The White Zone: NASCAR’s Safety Team Needs Some Work

There’s one thing I have zero tolerance for in the world of motorsports, and that’s when incompetence puts the safety of drivers at risk. NASCAR, your safety team needs a lot of work.

On Lap 142 of the Ford EcoBoost 400, Danica Patrick got loose in Turn 1, the result of a flat right-rear tire, and hit the wall, and was rear-ended by Kasey Kahne.

As she drove her car back to pit road, the caved-in right-front tire caught fire down the backstretch. She then decided to drive it to the garage, but the fire spread when she reached the entrance to the pits. She parked it and quickly exited the car.

From the moment the caution came out, her wheel was on fire for over a minute.

So a few questions come to mind:

Why did nobody from NASCAR tell her to stop the moment the wheel caught fire?

And don’t tell me they couldn’t. NASCAR has spotters manning the entire perimeter of the speedway, not to mention cameras trained on every inch of the track. They had to know this was happening. And if they don’t, that’s another major problem.

Why was a safety truck not tailing Patrick back, considering her car was on fire?

Again, someone from NASCAR should’ve sent a safety truck straight to her, one, to make sure her damaged car gets back to pit road, and two, to assist her extraction from the burning car. One belt strap doesn’t come undone, running the Daytona 500 and Indianapolis 500 next season suddenly becomes the least of Patrick’s concerns.

And this isn’t the first time the safety team has come under fire.

Earlier this season, Kevin Harvick blasted them for their pitiful response time to his wreck at Las Vegas Motor Speedway.

“The worst part was the medical response. It took them forever to get to the car,” Harvick said. “I thought we made that better, but obviously we haven’t.”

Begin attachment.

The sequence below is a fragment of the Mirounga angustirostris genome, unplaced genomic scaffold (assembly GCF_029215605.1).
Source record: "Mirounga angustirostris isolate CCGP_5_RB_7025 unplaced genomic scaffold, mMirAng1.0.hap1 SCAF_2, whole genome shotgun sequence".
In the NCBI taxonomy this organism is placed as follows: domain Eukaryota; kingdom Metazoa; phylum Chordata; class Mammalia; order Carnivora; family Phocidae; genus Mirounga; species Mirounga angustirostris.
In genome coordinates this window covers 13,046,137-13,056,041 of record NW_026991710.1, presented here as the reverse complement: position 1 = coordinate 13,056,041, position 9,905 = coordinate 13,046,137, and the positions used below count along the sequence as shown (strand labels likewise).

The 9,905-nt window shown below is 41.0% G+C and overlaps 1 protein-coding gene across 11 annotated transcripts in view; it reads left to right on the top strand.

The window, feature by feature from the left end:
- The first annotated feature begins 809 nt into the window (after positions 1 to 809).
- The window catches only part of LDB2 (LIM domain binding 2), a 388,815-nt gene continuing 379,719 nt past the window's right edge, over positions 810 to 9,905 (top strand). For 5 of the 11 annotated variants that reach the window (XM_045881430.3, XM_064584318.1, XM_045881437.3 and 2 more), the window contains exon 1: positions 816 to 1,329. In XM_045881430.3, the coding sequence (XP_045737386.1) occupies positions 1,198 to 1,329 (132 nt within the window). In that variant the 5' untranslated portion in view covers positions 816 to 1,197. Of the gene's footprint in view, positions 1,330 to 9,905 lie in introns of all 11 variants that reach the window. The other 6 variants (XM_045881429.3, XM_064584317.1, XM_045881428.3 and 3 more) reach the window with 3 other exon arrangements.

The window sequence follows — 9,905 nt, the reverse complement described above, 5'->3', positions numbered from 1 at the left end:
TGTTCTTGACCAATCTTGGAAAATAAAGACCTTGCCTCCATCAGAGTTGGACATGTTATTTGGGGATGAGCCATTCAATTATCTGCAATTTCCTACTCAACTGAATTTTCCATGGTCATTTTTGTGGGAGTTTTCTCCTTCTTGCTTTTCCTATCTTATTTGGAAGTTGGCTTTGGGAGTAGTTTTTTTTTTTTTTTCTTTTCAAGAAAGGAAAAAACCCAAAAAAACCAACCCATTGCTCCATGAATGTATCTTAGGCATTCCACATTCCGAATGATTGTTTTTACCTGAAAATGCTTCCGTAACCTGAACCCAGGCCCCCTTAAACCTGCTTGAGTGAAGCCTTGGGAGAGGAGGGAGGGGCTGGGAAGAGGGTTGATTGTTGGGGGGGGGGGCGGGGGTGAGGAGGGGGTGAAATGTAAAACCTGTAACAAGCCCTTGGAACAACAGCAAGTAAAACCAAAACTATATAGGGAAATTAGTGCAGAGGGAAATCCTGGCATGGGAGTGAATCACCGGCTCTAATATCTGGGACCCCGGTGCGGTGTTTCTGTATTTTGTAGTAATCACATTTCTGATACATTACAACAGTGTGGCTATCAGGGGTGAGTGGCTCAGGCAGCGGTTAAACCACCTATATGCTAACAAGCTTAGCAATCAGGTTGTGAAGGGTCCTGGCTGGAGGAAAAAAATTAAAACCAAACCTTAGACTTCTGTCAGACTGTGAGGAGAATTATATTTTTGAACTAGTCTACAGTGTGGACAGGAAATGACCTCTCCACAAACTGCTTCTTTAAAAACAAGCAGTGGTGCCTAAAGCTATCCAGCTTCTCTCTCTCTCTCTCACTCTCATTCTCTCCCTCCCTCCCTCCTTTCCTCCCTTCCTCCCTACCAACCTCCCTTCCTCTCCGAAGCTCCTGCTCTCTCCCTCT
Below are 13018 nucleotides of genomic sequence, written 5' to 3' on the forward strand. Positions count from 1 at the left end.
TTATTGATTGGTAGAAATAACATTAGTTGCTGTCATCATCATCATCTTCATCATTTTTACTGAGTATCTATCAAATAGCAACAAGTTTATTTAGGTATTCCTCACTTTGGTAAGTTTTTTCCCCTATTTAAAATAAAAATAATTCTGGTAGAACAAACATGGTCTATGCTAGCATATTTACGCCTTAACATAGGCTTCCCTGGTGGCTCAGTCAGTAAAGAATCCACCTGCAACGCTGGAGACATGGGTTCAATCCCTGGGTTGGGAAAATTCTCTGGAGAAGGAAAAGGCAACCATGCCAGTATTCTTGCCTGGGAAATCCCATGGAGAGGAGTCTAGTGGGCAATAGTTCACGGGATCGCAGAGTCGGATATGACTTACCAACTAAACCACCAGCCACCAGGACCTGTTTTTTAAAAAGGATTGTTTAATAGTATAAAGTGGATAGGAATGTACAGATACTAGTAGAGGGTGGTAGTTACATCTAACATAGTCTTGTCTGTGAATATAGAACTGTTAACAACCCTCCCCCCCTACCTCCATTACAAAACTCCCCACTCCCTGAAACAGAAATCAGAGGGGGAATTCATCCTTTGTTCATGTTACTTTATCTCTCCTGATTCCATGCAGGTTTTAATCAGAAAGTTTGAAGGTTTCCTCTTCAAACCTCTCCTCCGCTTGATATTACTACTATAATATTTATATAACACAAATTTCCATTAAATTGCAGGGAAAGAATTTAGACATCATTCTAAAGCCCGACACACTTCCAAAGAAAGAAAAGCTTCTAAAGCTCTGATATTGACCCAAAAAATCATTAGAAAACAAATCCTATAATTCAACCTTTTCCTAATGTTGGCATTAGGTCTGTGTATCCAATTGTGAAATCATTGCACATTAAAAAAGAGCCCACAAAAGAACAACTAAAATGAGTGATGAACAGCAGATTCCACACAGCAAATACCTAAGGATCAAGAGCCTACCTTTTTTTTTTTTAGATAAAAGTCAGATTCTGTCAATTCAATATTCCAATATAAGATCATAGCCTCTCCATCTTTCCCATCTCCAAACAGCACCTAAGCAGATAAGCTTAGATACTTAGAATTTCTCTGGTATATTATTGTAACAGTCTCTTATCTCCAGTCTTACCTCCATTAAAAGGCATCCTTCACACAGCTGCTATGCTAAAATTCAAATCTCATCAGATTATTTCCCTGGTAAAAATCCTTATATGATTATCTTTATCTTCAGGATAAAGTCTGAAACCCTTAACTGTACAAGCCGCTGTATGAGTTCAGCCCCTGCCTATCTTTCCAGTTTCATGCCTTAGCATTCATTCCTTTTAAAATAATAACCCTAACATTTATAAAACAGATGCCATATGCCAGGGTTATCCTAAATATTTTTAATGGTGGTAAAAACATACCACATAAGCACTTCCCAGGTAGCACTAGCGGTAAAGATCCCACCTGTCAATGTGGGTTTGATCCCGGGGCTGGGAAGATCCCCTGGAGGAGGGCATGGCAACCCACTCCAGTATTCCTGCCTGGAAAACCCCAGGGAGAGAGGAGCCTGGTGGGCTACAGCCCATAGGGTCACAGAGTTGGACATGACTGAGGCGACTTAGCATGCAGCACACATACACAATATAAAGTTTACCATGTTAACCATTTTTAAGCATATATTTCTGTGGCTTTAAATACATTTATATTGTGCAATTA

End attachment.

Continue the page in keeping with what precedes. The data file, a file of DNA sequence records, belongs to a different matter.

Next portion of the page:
But as Denny Hamlin revealed on Playoff media day back in September, it only got worse as the season progressed.

He told the story of how Aric Almirola’s ambulance that took him from his wrecked car at Kansas Speedway in May to the infield care center got lost.

“His ambulance got lost inside the race track and I mean, he had a serious injury,” Hamlin said. “So that was an issue, for sure. I know they’re trying to do the best they can. They’re not doing it every week, they’re just doing it when we come to town.

“People argue it should be the same team everywhere, others think that the ambulance crew should be familiar with just that racetrack.

“I don’t know what the correct answer is, but we for sure can get better because we’re not good right now.”

NASCAR, this farce you call a safety team has gone on long enough. This should’ve changed after Almirola’s mishap, and it needs to change now. And by change, I mean get an actual safety team, like IndyCar uses.

Sooner or later, this will get a driver seriously hurt, or killed.

That’s my view for what it’s worth.

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My name is Tucker White. I'm currently majoring in journalism at the University of Tennessee. I started getting into NASCAR around 1998 and started following the sport full-time in 2001. I live and breathe everything related to NASCAR. I also have a burning passion for all things auto racing. I've been following Formula 1 since 2011 and am slowing getting into IndyCar. I do my best to keep up with the World Endurance Championship. But at the end of the day, NASCAR is my primary beat. Being both a native of Knoxville, Tennessee and a student at UT, I'm naturally a die-hard Tennessee Volunteers fan. Especially when it comes to Tennessee Volunteers football. While I'll never stop being one, it can be the most heart-wrenching thing ever. Since 2005, this team has delivered more than its fair share of heartbreaking moments and inhuman frustration. I've stuck with the Vols from the best of times - 1998 National Champions - to the worst of times - 2005 to present - because I know that it'll make it all so worth it when the mighty Vols finally return to the top of the college football landscape. In the last few years, I started to really get into baseball. This past season, I decided to pledge my sporting allegiance to the Atlanta Braves. It didn't turn out too well as they finished 67-95 and finished fourth in the NL East. I do see great potential with the young roster and they might be a force to be reckoned with in the coming years.

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